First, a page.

on 2 February 2009
There's a lot to understand about modern astronomy, and this handily-sized book has a good go at covering pretty much all of it in just 341 pages! It's not the first to embark on a complete introduction to astronomy and cosmology, but it's certainly one of the better offerings.
Morison's text, which originally formed a series of lectures, is printed on superb-quality paper, successfully supplemented with a rich picking of glossy photographs that provide added interest and explanation.
Occasionally sounding a little dry, the text generally runs smoothly, is bang up-to-date, and all cut up into convenient, self-contained sections that can be read in a dip-in, dip-out sort of way. Morison deals with everything from the Big Bang and dark energy, to the different designs of telescope. There are a few bloopers, though; the author claims the Sun would burn for about 1000 years were it made of coal; it's actually more like 5000 years. He then wags a finger at people who use the term 'The Theory of General Relativity', as we should be using 'The General Theory of Relativity'. Amusingly, on the very next page, he uses the wrong version!
What I felt Morison isn't so good at is making the maths, which makes regular and appropriate appearances in the text, as easy to understand as it could be. This is an introductory text, and I did think a gentler leading of hand into the equations might help many readers. Some of the explanatory diagrams are also a bit on the vague side. The diagram of the Sun's proton-proton nuclear reactions, for example, were difficult to grasp, even though I've studied them previously! On the plus side, he has a technicolor Hertzsprung-Russell diagram to be proud of!
Inevitably, a book like this has to end up being compared with what I think are the very best of introductory texts, the Open University's Astronomy & Planetary Science course books. Other than falling a bit flat on the maths explanations, I think there's very little on which to mark Morison down, so he's a close second to the OU; quite an achievement!
Overall, a very well thought-out book that lucidly covers a comprehensive range of topics in an attractive format. It does mean that nothing is covered in great detail, but that's a reasonable trade-off. It's not a cheap book, but if you want to understand astronomy at more than a hobby level, or you're a student of astronomy, then it's certainly worth digging that bit deeper into your pockets for.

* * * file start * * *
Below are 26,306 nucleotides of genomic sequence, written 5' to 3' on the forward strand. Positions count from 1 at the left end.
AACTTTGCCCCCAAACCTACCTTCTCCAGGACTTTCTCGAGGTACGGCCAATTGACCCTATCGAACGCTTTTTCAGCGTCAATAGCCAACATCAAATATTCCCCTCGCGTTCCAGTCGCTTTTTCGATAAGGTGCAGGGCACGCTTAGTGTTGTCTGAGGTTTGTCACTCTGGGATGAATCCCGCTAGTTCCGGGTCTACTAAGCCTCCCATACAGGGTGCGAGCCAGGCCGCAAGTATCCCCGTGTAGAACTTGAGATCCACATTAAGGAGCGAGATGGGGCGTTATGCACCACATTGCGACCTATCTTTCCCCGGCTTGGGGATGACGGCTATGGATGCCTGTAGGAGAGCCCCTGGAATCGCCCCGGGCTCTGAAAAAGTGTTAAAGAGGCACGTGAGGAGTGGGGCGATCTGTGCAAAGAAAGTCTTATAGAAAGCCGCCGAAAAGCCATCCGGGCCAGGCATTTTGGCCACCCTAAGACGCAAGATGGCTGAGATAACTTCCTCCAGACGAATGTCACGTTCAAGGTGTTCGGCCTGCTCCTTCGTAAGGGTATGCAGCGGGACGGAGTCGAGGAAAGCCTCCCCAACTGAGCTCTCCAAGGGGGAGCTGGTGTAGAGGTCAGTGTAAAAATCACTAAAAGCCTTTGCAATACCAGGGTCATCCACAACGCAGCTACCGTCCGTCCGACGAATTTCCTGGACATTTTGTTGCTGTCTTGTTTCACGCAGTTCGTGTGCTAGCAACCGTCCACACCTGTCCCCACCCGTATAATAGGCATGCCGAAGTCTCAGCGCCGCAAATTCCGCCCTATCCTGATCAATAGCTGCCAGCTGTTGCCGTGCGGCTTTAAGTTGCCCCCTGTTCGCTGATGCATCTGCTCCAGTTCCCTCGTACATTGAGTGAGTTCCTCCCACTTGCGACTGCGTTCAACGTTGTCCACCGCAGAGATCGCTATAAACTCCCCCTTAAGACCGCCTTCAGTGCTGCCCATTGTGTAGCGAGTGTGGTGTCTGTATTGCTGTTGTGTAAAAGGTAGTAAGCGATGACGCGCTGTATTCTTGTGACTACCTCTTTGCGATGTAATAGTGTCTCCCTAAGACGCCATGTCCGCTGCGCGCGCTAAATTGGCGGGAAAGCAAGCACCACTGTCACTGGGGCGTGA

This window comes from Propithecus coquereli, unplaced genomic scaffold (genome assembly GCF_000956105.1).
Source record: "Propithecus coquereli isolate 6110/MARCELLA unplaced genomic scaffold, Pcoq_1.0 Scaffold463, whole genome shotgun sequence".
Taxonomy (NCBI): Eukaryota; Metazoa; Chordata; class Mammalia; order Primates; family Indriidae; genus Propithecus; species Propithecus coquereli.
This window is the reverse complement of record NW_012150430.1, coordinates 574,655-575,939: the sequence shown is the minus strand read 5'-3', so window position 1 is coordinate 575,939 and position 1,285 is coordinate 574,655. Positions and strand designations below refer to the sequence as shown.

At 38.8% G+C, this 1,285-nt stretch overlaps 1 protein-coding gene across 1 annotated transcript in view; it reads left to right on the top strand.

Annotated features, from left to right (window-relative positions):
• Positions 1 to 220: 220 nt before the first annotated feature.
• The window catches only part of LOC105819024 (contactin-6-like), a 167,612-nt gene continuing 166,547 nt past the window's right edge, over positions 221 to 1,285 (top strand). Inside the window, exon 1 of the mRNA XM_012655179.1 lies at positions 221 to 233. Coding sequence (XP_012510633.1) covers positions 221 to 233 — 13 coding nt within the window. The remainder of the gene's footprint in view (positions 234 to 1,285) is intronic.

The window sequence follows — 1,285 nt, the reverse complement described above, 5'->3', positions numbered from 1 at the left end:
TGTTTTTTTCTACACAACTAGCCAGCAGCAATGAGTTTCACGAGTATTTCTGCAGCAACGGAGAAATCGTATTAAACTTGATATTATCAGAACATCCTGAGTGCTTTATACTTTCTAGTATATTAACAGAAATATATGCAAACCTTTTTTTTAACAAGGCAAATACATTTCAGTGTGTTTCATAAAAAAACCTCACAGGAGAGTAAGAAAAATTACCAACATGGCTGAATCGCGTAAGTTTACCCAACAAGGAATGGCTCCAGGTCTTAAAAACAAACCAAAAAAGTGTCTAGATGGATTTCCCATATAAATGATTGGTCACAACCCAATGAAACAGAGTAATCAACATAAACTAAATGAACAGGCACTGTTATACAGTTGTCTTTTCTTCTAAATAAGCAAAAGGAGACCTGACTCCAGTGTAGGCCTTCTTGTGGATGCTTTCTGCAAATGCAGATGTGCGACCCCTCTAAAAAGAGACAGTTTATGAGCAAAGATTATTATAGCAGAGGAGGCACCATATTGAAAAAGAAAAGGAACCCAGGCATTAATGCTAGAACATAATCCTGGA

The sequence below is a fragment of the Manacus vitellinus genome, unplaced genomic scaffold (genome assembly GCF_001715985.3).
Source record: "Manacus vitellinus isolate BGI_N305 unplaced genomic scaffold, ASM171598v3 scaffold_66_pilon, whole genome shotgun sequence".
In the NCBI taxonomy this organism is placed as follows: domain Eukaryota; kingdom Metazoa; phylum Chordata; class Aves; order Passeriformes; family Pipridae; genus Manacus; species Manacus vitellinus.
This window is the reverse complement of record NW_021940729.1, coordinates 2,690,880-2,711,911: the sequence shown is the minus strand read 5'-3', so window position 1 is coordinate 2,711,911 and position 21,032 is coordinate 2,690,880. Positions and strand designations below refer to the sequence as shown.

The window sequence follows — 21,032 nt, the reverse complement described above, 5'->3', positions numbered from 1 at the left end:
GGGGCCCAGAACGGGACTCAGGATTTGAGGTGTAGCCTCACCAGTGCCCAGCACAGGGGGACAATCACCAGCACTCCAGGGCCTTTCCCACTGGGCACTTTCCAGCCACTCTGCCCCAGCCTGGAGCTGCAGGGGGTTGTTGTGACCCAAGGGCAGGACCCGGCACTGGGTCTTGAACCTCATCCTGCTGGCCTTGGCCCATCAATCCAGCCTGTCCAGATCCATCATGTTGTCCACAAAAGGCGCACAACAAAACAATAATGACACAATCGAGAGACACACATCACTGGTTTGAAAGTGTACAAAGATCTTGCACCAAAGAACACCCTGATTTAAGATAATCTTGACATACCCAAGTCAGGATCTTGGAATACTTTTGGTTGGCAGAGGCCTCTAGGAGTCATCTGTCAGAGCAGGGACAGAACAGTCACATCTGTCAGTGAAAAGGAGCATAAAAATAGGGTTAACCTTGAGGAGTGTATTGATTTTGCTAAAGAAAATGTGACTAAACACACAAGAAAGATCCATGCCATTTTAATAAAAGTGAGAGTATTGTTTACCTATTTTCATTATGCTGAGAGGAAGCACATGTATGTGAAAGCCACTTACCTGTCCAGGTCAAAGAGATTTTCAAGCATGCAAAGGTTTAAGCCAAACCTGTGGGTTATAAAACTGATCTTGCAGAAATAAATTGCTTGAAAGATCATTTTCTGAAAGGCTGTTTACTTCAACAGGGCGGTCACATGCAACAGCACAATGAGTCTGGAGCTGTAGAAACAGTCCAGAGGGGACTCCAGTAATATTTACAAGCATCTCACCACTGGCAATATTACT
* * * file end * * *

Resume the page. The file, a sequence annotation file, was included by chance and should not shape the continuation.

This review also appears in Astronomy Now magazine.
(C) John Rowlands 2009.
on 3 November 2008
A FANTASTIC introductory text - perfect for first year undergraduates, especially those who do not come from a 'hard' science background. The subject is broken down into manageable chunks and each topic is explained clearly and concisely. The book is littered with colorful illustrations that are likely to be familiar to many students from their own lecturers' presentations.
I wouldn't hesitate to recommend this text to undergraduates and amateur astronomers with a keen interest in the subject.
on 18 June 2015
This book was a pleasure to read. It satisfies the level of student it is aimed at, It's good to see that the author didn't shy away from including some maths, and I particularly liked some of the details about telescopes.
Next time I get a student taking the astronomy A-level option I will recommend this book to them, as it's far, far better than the feeble efforts of the secondary school teachers who write the A-level texts.